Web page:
NY 5 BUS RAPID TRANSIT CURRENT EFFORTS
INCLUDING THE NY 5 ACCESS MANAGEMENT PLAN
CDTA’s recent work has resulted in final station design, new hybrid electric vehicles, design and purchase of BRT station shelters, and progress on other elements of what will ultimately become NY 5 BRT. Also spearheaded by CDTA in partnership with NYSDOT and the Cities of Albany and Schenectady, additional recent efforts have included incorporating ADA compliant sidewalk ramps, sidewalks to new station shelters and other associated roadway improvement work.
Three important roadway components needed to ensure NY 5 BRT realizes its potential as a high type transit service have been the subject of recent detailed planning and design work. These three roadway components include: Transit Signal Priority or TSP, Queue Jumpers , and an NY 5 Access Management Plan.
The recently completed NY 5 Access Management Plan was developed with the assistance of a Study Advisory Committee representing NYSDOT, CDTA, CDTC and the five corridor municipalities and is intended to provide a handy reference tool for access management decisions in the NY Route 5 Corridor and throughout the five municipalities located along it. Proper access control improves safety, parcel access, and mobility. All roadway users including motorists, business owners, transit riders, pedestrians, and bicyclists will benefit from the proper implementation of access management throughout these communities. The NY5 Access Management Plan has three primary goals:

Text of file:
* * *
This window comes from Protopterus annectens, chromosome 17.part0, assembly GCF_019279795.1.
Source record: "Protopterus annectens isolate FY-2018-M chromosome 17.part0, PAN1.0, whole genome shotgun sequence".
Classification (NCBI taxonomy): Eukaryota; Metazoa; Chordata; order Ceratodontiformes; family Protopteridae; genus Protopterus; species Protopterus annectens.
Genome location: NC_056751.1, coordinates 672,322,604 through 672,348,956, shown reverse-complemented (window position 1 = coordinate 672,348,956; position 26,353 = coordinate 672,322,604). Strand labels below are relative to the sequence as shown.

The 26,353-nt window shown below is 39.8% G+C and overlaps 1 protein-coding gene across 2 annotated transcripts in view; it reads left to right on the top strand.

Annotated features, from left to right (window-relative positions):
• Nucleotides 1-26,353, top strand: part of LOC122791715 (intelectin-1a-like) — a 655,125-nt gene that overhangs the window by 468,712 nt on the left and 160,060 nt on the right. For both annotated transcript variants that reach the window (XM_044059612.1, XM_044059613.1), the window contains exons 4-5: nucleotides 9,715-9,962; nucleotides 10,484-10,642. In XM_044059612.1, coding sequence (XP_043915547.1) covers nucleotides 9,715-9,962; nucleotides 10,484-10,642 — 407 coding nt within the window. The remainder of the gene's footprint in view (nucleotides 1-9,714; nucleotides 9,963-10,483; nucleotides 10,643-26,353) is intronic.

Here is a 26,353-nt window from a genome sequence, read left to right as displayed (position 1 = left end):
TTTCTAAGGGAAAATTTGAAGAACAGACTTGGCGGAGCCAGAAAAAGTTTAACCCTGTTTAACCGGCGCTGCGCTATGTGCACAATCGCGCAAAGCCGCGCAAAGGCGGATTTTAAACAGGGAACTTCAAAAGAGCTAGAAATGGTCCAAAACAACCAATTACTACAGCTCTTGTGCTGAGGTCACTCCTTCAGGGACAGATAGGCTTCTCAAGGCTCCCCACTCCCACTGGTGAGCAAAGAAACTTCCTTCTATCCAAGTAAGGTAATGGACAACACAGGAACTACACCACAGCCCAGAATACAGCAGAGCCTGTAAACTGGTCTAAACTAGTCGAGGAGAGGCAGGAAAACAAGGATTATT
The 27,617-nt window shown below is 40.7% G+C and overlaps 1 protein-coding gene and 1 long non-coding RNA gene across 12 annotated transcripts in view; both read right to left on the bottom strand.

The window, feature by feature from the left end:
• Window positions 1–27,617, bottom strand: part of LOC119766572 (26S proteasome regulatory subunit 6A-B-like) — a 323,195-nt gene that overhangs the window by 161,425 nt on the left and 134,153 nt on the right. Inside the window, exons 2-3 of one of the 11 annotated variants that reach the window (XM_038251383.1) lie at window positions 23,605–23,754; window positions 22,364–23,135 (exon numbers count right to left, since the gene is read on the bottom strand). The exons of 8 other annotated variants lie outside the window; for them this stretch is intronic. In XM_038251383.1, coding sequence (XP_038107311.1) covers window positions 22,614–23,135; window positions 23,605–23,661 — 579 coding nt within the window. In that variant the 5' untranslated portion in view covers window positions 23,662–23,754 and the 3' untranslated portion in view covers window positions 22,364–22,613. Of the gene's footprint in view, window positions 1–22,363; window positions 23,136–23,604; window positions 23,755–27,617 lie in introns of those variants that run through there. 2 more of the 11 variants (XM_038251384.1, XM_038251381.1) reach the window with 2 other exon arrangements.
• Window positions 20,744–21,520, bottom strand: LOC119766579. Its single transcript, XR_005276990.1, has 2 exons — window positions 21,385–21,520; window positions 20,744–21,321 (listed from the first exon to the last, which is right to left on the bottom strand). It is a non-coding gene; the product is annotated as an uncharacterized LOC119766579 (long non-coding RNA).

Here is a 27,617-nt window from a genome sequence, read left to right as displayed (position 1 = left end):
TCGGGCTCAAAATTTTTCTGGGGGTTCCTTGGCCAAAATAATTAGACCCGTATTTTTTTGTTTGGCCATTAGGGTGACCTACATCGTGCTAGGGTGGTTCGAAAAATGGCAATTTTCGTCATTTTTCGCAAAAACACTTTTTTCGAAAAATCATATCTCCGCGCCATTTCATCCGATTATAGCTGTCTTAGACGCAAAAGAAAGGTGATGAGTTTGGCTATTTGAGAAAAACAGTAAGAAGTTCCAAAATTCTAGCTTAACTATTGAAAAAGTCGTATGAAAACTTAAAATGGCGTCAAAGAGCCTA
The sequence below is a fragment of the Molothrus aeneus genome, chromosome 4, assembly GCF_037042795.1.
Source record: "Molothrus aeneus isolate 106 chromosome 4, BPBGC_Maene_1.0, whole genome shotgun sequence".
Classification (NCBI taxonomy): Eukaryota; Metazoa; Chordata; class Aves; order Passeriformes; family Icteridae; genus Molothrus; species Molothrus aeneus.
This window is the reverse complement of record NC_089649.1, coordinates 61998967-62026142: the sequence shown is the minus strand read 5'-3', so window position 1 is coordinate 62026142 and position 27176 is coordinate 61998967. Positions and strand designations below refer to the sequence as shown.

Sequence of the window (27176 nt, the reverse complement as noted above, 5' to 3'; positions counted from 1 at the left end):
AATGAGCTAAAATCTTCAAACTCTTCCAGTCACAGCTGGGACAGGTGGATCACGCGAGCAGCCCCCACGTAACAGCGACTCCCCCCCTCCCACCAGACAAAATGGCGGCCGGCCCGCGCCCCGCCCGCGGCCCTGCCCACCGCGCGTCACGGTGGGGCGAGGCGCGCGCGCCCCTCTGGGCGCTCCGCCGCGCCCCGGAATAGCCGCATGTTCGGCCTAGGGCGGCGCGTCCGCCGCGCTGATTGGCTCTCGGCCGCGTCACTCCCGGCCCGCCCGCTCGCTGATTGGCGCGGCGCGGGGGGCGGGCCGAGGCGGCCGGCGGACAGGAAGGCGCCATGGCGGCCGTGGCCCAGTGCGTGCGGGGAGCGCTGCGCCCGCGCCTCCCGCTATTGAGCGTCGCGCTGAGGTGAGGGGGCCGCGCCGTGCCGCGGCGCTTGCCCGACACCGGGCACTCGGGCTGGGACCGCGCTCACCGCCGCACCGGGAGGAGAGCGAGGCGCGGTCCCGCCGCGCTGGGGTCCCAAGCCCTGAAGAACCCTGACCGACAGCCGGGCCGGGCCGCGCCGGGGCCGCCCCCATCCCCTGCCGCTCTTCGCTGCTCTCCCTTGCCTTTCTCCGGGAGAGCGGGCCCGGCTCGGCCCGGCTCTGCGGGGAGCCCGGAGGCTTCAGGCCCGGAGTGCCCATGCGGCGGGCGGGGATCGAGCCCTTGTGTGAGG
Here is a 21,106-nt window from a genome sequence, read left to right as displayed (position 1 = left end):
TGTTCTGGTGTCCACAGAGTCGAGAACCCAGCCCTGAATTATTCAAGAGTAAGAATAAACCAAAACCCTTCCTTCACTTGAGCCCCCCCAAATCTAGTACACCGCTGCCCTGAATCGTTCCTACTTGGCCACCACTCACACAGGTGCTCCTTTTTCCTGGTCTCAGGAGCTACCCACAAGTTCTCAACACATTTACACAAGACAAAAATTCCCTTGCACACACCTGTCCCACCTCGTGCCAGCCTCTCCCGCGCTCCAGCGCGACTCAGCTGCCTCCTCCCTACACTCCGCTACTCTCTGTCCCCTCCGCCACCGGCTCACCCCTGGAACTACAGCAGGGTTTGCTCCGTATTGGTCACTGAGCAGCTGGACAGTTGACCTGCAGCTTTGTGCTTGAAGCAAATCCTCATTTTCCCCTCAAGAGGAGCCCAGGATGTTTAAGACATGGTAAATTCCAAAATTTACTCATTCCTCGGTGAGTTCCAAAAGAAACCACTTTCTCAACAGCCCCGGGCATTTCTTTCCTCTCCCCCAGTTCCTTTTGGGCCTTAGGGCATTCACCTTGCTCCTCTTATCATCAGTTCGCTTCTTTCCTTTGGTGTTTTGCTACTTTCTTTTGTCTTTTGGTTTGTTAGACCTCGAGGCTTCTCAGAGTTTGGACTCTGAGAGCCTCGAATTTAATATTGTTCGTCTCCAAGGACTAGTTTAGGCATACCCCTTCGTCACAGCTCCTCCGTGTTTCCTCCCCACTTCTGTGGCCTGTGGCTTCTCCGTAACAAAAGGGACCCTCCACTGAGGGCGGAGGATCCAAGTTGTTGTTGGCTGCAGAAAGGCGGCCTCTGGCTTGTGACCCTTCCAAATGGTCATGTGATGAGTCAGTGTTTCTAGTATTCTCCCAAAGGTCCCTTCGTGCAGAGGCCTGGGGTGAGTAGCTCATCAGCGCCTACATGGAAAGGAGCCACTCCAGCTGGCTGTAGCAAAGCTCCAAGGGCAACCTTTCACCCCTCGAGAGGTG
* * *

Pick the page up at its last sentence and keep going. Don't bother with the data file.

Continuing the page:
Consistent access management along NY5 is especially important as BRT is implemented through the corridor. Although the Plan provides a detailed look at NY5, the access management tools and the review checklist are applicable during the site plan review process throughout the corridor municipalities and others throughout the Capital District.
The NY5 (State Street/Washington Avenue/Central Avenue/State Street) corridor between Albany and Schenectady is a significant component of the Capital Districts’ transportation and land use system. With the region’s two largest urban centers at the ends of the corridor and the region’s largest suburban complex in the middle, the corridor carries both the highest arterial traffic volumes and the greatest number of transit riders in the region.
The NY 5 corridor has been studied for more than a decade, leading to the present plans for development of BRT service. The New Visions long-range transportation plan for the region identifies this corridor as having the region’s highest transit market potential. CDTA, CDTC, NYSDOT and the municipalities along the corridor are working in partnership to incrementally enhance bus operations and establish a new, fast, high quality service.